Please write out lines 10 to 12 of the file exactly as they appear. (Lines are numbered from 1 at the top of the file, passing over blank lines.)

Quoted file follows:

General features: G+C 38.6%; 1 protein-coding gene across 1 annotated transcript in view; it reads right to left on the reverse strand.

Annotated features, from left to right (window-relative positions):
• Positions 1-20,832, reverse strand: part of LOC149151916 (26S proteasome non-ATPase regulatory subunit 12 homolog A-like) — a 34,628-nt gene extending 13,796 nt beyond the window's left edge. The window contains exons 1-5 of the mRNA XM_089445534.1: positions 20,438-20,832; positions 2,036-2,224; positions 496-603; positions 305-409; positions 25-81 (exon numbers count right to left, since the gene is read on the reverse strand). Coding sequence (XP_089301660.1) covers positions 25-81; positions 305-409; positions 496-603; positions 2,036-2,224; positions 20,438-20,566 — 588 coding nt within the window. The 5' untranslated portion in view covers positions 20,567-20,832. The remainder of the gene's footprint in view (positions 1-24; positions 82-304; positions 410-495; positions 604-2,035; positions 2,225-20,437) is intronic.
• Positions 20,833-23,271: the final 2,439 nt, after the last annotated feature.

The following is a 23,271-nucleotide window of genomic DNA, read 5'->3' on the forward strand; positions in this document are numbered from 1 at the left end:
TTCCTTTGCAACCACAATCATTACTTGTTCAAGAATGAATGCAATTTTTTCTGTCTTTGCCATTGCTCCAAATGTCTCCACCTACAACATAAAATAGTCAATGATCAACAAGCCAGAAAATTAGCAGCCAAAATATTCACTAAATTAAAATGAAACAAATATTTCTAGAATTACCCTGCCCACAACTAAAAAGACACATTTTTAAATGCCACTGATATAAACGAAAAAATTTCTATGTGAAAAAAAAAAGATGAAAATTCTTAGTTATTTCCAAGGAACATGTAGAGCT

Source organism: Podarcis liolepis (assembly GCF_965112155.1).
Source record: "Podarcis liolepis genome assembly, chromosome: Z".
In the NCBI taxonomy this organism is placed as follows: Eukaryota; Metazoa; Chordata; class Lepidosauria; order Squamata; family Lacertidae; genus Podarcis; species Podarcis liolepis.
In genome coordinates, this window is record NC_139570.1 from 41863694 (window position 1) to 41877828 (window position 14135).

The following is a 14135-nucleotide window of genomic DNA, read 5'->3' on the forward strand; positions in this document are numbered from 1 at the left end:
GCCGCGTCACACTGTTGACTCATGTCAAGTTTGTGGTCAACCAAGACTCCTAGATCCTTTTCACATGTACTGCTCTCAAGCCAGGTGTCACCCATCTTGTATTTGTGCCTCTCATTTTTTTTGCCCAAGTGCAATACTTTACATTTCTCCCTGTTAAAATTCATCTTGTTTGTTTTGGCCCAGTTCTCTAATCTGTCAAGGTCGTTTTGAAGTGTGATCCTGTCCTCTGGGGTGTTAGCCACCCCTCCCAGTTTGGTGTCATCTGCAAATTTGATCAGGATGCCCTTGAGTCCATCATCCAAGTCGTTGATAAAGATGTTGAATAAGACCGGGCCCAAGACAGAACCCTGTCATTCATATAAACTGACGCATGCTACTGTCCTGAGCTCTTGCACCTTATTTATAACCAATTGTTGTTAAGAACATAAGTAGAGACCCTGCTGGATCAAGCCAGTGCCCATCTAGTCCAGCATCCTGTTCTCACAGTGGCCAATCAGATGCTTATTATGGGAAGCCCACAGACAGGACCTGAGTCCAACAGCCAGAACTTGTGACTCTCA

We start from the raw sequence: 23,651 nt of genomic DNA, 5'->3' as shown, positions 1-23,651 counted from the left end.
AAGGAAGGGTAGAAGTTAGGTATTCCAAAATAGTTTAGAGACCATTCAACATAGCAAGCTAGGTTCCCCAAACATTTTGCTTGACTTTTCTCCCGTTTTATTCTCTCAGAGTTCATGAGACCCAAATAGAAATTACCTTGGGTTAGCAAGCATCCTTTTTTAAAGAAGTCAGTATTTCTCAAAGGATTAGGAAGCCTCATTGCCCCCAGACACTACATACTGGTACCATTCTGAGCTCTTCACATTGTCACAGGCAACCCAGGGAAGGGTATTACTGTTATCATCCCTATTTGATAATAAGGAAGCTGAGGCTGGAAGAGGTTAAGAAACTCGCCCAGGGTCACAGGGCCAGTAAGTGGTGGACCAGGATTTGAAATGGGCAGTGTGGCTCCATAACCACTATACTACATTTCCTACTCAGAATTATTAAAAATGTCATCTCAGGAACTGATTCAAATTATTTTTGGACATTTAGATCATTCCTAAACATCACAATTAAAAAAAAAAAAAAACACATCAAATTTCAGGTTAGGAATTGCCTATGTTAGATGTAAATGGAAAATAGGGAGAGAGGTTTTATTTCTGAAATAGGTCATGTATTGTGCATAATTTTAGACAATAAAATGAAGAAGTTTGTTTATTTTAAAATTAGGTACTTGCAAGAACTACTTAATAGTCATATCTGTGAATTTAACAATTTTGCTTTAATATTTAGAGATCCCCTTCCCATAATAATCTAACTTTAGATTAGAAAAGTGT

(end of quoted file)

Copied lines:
In genome coordinates, this window is record NC_139570.1 from 41863694 (window position 1) to 41877828 (window position 14135).

The following is a 14135-nucleotide window of genomic DNA, read 5'->3' on the forward strand; positions in this document are numbered from 1 at the left end:
GCCGCGTCACACTGTTGACTCATGTCAAGTTTGTGGTCAACCAAGACTCCTAGATCCTTTTCACATGTACTGCTCTCAAGCCAGGTGTCACCCATCTTGTATTTGTGCCTCTCATTTTTTTTGCCCAAGTGCAATACTTTACATTTCTCCCTGTTAAAATTCATCTTGTTTGTTTTGGCCCAGTTCTCTAATCTGTCAAGGTCGTTTTGAAGTGTGATCCTGTCCTCTGGGGTGTTAGCCACCCCTCCCAGTTTGGTGTCATCTGCAAATTTGATCAGGATGCCCTTGAGTCCATCATCCAAGTCGTTGATAAAGATGTTGAATAAGACCGGGCCCAAGACAGAACCCTGTCATTCATATAAACTGACGCATGCTACTGTCCTGAGCTCTTGCACCTTATTTATAACCAATTGTTGTTAAGAACATAAGTAGAGACCCTGCTGGATCAAGCCAGTGCCCATCTAGTCCAGCATCCTGTTCTCACAGTGGCCAATCAGATGCTTATTATGGGAAGCCCACAGACAGGACCTGAGTCCAACAGCCAGAACTTGTGACTCTCA